Name: Rebecca Dahlke
Hometown: I spent most of my youth on a crop-dusting farm in Ceres, California. This is a small town south of Modesto in the San Joaquin Valley of California
Current Residence: Hereford, Arizona, and another small town, this one south of Tucson, AZ and three miles from the Mexican border—I’m still trying to figure out how that happened?
Education: College/nursing, which was a total waste of my parent’s money, as I knew from the get-go this wasn’t going to be my life’s work.
Briefly: I’m a member of the Tucson Chapter of Sister’s in Crime. I started All Mystery Newsletter in 2010 as a way to promote mystery writers. As of today’s date, I’ve closed the newsletter, so that I could devote my time to writing, but I still have three groups and they are self-serve promotion.
Favorite Read: Funny, clever, smartly done mysteries
Pet Peeves: Peeves make terrible pets so I refuse to have one
If You Weren’t a Writer You’d Be…You know how when you ask an actor if they’d recommend theater as a career and they always say, “Pick something else?” Ever wonder why that’s never the answer from a writer? Probably because this is our dream job. I can’t think of anything else I’d rather do!
What You Have Lined Up Next: I just finished the sequel to A Dangerous Harbor, and Hurricane Hole will go up on Amazon mid-October. Then I will start my 4th in the Dead Red Series. I will be at the Tucson Festival of Books, and Left Coast Crime, Monterey, in 2014
When you were a little girl, what impression did you have of writers?
I was absolutely awed at the writers’ ability to transport me into another world, and then I wanted to know–how did they do it, and how could I do it?
So, you were part of a writing group in the East Bay area. Do you think that helped shape your writing?
I was very grateful that Penny Warner gave me the opportunity to be part of this critique group. They were all mystery writers, and I knew nothing about writing mysteries—only that I wanted to write mysteries.
RP Dahlke versus Rebecca Dahlke. What would you say is the difference between the two?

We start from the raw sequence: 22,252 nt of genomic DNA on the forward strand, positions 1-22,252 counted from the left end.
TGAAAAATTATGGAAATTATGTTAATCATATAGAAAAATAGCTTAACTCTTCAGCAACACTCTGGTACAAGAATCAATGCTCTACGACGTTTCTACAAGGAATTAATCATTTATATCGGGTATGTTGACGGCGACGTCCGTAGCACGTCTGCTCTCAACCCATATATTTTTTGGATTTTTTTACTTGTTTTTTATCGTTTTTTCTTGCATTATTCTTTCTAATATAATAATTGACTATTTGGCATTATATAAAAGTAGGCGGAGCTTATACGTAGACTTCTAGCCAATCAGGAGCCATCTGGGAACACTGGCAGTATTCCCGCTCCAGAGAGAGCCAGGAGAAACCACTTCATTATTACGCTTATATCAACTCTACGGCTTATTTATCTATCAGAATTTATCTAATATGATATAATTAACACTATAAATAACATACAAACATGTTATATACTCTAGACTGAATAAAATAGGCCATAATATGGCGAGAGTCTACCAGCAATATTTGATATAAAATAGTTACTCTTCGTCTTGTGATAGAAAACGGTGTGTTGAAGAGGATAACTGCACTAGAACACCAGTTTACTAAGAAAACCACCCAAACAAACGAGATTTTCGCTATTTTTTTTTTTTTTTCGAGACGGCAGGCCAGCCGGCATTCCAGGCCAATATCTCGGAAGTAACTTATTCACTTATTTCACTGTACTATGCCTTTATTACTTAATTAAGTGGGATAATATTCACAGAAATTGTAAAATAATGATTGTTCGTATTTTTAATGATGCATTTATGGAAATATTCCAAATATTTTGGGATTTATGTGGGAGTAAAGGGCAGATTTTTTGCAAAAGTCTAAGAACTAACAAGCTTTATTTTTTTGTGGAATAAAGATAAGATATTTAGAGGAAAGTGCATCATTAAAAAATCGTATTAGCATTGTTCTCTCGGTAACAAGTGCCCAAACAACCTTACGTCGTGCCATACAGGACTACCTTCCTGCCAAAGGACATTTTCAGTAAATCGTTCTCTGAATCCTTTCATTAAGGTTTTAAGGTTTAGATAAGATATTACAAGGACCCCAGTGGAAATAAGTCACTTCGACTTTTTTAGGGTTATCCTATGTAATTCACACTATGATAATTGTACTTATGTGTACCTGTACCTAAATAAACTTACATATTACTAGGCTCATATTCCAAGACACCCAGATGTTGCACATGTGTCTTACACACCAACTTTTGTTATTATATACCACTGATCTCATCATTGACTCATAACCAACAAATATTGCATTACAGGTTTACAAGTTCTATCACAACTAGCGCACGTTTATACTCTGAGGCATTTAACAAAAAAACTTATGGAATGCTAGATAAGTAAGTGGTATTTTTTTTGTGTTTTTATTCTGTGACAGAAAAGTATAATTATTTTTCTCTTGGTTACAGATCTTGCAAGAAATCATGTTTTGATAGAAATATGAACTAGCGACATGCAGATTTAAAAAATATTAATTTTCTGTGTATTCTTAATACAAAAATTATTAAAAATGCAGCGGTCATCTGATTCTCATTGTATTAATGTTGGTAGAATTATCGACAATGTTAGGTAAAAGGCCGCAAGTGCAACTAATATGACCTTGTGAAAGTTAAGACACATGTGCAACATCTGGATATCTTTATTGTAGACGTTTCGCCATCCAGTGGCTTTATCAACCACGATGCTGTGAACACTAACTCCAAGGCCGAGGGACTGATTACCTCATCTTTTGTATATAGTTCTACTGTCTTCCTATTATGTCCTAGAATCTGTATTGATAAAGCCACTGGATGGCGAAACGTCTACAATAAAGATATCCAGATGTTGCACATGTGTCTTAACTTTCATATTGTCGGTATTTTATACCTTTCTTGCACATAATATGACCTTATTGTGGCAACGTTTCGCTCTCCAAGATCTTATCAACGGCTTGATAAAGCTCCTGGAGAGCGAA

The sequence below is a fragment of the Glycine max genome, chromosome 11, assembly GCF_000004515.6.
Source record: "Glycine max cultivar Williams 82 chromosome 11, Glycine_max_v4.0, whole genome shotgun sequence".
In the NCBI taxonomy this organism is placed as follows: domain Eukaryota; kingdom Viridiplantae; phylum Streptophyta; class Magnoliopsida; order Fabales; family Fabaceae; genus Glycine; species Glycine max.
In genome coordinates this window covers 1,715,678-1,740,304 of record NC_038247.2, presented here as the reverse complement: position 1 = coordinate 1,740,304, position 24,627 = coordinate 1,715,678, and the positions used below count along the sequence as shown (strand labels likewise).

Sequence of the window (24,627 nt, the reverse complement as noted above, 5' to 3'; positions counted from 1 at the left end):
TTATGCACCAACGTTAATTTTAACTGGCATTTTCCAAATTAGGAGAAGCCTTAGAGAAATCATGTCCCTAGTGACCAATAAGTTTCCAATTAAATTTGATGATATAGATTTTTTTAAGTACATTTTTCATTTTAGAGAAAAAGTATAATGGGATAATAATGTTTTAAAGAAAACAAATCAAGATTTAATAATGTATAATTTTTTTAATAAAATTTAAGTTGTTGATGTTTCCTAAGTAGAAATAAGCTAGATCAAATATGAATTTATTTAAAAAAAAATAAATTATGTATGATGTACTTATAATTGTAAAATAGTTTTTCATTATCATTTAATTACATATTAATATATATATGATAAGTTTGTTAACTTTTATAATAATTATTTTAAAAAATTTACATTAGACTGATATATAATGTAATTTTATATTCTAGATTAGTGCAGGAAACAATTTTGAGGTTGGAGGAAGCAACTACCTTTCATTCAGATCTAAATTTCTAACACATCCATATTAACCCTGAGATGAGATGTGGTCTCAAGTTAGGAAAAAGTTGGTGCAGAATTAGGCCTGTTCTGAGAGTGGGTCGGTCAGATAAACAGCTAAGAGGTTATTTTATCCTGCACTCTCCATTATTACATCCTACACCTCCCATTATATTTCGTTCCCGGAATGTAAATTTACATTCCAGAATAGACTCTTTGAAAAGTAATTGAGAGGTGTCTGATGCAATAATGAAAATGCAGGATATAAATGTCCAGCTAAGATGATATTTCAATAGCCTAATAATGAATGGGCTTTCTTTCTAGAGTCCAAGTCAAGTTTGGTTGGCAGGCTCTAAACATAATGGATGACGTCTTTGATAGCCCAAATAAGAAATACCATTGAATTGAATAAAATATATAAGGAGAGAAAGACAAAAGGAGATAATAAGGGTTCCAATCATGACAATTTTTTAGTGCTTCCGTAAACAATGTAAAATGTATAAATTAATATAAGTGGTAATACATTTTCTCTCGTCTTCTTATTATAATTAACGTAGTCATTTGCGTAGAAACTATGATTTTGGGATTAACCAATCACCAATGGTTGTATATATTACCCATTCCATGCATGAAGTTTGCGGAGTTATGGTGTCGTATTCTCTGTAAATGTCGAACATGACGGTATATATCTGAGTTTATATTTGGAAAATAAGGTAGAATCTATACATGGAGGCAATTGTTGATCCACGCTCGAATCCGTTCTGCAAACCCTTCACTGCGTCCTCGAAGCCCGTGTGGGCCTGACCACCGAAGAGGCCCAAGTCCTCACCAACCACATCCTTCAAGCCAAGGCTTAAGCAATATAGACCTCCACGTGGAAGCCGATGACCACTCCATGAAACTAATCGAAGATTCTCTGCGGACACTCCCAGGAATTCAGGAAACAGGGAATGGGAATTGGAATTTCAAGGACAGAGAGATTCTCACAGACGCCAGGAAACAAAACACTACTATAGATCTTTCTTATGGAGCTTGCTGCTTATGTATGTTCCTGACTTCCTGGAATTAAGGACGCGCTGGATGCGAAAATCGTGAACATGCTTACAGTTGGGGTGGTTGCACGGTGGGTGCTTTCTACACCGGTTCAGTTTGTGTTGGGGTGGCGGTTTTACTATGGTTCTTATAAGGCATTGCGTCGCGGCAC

I write as RP Dahlke-not much of a shift, but it’s easier to remember than Rebecca Phillips Dahlke
A Dead Red Cadillac was inspired by real-life events?
Well, certainly some of it was. I ran my father’s crop-dusting business for a short time and came out of that experience with plenty for the books. As for A Dead Red Cadillac, the main plot, using airplanes to transport drugs, is a known fact, and crop-dusters with their ability to carry a heavy payload are perfect for the task. However, finding a pilot greedy, or stupid enough, to risk his or her career for this sort of thing is, thankfully rare.
Speaking of that book, do you generally give titles to your book after they’re completed, or prior to writing them, or even while you’re writing them?
I title each book at its inception, because when I actually put my fingers to the keyboard to write the first chapter, I’ve already sketched out the story. In A Dead Red Cadillac, the reader may think that the caddy in the lake is unrelated to the crime, but it is connected, and through a convoluted story of a twenty-year old unsolved murder.
What do you enjoy most about being an author?
Writing is generally a solitary event and I’m an extrovert–seems like a bit of a dichotomy, doesn’t it? But I get my people fix from social media as well as our chapter of Sisters in Crime in Tucson, AZ. This is the best organization for published, as well as aspiring authors and fans of mystery, in the U.S. today. I also love writer workshops because I learn something new every time. I love fan conferences because I make new friends, and meet up with old friends as well. And most of all, I love hearing from readers who take the time to leave a nice review up on Amazon. Every week or so, I go to the book pages and thank the ones who’ve taken the time to leave nice reviews. After all, they have busy lives too. And a good review, no matter how short, just might convince the next reader to take a chance on one of my books.
Hindsight! What are some of the things you wish you had known before publishing your first book?
I don’t even want to think about when I got my first book published. God bless small press publishers, but the minute I learned that Amazon allowed authors to put up their books for sale, I was on it! I could never have the personal and direct interaction with readers I have now when I was with a publisher.
You build your career as an author from the ground up. What tips do you have for authors on building a long-term career?
It is a long-term career, and yes, sales can skyrocket when you have a new release, or win an award, or do a promotion, but it’s building a relationship with your readers who will buy your next book that is important.
How important is internet, from your experience, in the promotion of a book?
Very. Twitter, Facebook, Google+, promotion sites, both paid and free, and last but not least, the bloggers who will invite you to share your story with their readers. I have a free PDF on the subject of promotion for any author who wants it. It’s seven pages of ideas that have worked for me, with plenty of ideas on both free and paid promotion, and the best way to get reviews.